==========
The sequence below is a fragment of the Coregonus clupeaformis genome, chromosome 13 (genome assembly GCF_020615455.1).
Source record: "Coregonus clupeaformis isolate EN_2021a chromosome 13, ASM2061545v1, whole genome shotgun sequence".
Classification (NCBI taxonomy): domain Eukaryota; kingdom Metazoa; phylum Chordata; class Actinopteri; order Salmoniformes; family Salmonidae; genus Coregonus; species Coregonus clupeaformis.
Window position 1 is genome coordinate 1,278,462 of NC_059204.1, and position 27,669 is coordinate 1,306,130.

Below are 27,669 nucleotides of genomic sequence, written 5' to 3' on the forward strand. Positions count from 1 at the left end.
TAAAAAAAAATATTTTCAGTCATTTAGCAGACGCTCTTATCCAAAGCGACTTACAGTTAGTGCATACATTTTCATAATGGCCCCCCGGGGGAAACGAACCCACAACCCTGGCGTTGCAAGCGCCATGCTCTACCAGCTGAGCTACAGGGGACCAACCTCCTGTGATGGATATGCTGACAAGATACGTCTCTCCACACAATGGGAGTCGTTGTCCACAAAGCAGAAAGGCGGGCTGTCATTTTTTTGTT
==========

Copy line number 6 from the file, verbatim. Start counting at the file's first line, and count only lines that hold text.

TAAAAAAAAATATTTTCAGTCATTTAGCAGACGCTCTTATCCAAAGCGACTTACAGTTAGTGCATACATTTTCATAATGGCCCCCCGGGGGAAACGAACCCACAACCCTGGCGTTGCAAGCGCCATGCTCTACCAGCTGAGCTACAGGGGACCAACCTCCTGTGATGGATATGCTGACAAGATACGTCTCTCCACACAATGGGAGTCGTTGTCCACAAAGCAGAAAGGCGGGCTGTCATTTTTTTGTT